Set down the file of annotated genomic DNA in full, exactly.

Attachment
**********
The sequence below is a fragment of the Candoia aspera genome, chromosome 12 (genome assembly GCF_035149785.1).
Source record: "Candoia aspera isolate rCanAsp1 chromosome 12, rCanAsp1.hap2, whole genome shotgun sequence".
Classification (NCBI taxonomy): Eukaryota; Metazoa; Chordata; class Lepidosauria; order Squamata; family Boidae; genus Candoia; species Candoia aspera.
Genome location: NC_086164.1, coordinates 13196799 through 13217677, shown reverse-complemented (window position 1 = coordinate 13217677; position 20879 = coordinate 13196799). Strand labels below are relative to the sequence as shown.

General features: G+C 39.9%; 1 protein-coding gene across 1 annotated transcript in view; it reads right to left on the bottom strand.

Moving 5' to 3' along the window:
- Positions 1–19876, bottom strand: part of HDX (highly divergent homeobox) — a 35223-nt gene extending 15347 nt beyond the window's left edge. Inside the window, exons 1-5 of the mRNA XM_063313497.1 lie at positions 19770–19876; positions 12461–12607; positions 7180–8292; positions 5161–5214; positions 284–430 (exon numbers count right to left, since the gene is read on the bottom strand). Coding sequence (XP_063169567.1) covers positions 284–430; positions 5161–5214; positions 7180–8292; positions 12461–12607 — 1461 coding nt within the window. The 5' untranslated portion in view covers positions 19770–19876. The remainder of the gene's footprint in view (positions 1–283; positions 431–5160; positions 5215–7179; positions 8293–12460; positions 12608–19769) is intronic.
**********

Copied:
The sequence below is a fragment of the Candoia aspera genome, chromosome 12 (genome assembly GCF_035149785.1).
Source record: "Candoia aspera isolate rCanAsp1 chromosome 12, rCanAsp1.hap2, whole genome shotgun sequence".
Classification (NCBI taxonomy): Eukaryota; Metazoa; Chordata; class Lepidosauria; order Squamata; family Boidae; genus Candoia; species Candoia aspera.
Genome location: NC_086164.1, coordinates 13196799 through 13217677, shown reverse-complemented (window position 1 = coordinate 13217677; position 20879 = coordinate 13196799). Strand labels below are relative to the sequence as shown.

General features: G+C 39.9%; 1 protein-coding gene across 1 annotated transcript in view; it reads right to left on the bottom strand.

Moving 5' to 3' along the window:
- Positions 1–19876, bottom strand: part of HDX (highly divergent homeobox) — a 35223-nt gene extending 15347 nt beyond the window's left edge. Inside the window, exons 1-5 of the mRNA XM_063313497.1 lie at positions 19770–19876; positions 12461–12607; positions 7180–8292; positions 5161–5214; positions 284–430 (exon numbers count right to left, since the gene is read on the bottom strand). Coding sequence (XP_063169567.1) covers positions 284–430; positions 5161–5214; positions 7180–8292; positions 12461–12607 — 1461 coding nt within the window. The 5' untranslated portion in view covers positions 19770–19876. The remainder of the gene's footprint in view (positions 1–283; positions 431–5160; positions 5215–7179; positions 8293–12460; positions 12608–19769) is intronic.